Impact of perinatal depression and anxiety on birth outcomes: A retrospective data analysis

Eileen Dowse, Sally Chan, Lyn Ebert, Olivia Wynne, Susan Thomas, Donovan Jones, Shanna Fealy, Tiffany-Jane Evans, Christopher Oldmeadow

Research output: Contribution to journalArticlepeer-review

46 Citations (Scopus)


During the perinatal period, 10-20% of women experience anxiety and/or depression. Untreated perinatal depression has the potential for adverse effects on the family and infant resulting in long-term deleterious consequences. This study measured the association between self-reported depression using the Edinburgh Postnatal Depression Scale scores, self-reported anxiety and neonatal birth outcomes.
METHODS: A retrospective design was used with ObstetriX™ data retrieved from 16 metropolitan and rural hospitals in NSW, Australia during 2009-2014. Data were available for 53,646 singleton births. The Edinburgh Postnatal Depression Scale was used to identify self-reported depression while women self-reported pregnancy related anxiety. Regression modelling measured the effects of self-reported depression and self-reported pregnancy related anxiety on neonatal birth outcomes. Linear regression and logistic regression were used to model the effect on birth weight, gestational age, admission to NICU or the SCN, outcome (stillborn vs livebirth), and Apgar scores. Cox proportional hazards regression was used to estimate the effect on neonatal length of stay. RESULTS: Babies born to women self-reporting anxiety were more likely to have birth complications, be admitted to the nursery, had lower Apgar scores and longer hospital stays. Babies born to women self-identifying as experiencing a level of depression were more likely to have a lower birth weight, shorter gestational age, and, lower Apgar score. These babies were more likely to be admitted to the nursery with an increased length of stay.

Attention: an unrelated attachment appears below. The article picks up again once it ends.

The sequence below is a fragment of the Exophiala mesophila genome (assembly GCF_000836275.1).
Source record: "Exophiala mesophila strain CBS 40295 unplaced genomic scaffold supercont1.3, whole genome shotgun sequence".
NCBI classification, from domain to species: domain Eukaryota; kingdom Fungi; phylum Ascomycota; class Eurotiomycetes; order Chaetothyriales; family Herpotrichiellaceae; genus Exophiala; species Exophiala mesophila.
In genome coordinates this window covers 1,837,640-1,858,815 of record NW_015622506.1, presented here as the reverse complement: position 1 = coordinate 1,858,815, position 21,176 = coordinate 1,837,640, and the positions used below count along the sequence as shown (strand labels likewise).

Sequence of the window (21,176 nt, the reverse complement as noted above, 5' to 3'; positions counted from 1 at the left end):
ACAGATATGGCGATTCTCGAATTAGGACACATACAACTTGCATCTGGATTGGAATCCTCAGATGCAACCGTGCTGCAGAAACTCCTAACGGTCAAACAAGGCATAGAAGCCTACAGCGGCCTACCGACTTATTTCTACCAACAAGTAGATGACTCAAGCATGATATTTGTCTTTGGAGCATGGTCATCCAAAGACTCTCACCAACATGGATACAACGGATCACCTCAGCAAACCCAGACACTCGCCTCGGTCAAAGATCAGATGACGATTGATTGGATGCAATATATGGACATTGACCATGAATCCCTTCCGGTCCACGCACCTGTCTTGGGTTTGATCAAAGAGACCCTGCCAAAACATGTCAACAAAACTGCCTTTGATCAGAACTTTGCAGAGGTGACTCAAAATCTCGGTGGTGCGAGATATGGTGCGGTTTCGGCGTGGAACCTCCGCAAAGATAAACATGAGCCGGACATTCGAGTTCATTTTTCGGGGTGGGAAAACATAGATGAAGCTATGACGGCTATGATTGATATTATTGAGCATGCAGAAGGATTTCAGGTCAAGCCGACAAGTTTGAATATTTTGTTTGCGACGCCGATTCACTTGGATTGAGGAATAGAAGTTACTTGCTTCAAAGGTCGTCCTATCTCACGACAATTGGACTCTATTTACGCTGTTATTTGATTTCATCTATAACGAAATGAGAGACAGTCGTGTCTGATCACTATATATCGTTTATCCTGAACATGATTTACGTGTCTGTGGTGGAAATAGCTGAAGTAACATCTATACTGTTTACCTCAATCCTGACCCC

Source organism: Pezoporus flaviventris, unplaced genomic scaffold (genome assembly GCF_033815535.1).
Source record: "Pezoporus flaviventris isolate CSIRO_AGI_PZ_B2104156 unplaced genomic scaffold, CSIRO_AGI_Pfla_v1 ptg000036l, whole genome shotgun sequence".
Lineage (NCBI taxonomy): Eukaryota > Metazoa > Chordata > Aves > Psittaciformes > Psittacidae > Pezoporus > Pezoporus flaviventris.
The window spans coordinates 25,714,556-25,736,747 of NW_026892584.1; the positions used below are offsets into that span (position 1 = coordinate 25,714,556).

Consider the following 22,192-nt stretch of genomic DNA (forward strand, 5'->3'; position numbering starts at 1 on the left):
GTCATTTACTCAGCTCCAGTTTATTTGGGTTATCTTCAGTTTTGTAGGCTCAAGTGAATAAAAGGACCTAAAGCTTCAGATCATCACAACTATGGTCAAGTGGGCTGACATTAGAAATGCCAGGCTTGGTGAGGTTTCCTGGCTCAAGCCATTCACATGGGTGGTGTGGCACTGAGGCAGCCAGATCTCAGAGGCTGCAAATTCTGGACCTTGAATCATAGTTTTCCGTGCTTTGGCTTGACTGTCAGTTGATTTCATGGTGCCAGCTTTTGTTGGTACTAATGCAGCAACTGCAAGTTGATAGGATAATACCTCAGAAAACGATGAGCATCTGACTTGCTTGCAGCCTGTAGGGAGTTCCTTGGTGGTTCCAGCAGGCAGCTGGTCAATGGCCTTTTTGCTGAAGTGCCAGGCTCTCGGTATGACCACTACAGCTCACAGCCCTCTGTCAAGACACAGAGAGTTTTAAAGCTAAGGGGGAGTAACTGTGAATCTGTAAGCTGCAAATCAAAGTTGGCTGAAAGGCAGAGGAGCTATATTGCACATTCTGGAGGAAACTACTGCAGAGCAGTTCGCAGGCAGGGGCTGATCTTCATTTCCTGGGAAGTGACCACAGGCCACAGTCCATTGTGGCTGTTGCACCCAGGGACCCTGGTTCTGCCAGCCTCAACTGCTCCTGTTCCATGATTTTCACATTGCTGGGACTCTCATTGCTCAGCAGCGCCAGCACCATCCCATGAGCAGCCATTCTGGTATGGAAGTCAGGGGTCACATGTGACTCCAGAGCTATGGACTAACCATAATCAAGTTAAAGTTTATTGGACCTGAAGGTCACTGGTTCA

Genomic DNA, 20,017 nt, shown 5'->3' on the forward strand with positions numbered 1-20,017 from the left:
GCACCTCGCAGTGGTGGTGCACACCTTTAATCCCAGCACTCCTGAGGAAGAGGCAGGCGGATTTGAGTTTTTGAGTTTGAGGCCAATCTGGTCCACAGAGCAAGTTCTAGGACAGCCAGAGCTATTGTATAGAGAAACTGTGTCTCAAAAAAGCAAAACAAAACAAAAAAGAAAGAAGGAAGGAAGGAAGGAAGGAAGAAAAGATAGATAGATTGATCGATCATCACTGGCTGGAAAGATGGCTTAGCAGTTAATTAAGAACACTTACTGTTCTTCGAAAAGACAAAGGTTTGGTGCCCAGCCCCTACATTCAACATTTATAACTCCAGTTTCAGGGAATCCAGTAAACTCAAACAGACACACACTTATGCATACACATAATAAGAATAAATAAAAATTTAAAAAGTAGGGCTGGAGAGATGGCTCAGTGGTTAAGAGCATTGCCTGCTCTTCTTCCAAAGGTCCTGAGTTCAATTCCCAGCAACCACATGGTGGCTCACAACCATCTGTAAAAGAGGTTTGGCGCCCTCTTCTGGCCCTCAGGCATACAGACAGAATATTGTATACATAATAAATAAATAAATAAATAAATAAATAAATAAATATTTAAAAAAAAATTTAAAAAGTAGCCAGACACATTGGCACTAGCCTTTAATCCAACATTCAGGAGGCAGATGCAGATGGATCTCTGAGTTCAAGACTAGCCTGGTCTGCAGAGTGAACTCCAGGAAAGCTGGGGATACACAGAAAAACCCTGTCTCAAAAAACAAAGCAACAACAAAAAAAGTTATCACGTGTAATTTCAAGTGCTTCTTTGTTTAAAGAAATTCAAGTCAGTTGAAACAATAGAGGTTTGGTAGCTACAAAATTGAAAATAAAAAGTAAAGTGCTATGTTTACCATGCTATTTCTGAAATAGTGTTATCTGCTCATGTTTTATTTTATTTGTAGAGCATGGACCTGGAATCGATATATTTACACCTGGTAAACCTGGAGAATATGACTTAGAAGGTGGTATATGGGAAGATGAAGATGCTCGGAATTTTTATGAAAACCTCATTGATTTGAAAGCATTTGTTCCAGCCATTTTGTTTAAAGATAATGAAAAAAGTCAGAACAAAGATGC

CONCLUSIONS: Perinatal anxiety and depression contribute to poor birth outcomes. Early detection of maternal perinatal anxiety and depression is an important step towards treatment interventions. More research is needed to identify models of care that are effective in identifying and managing perinatal depression and anxiety to improve birth outcomes for women and their babies.
Original languageEnglish
Pages (from-to)718-726
Number of pages9
JournalMaternal and Child Health Journal
Issue number6
Early online date17 Apr 2020
Publication statusPublished - 01 Jun 2020


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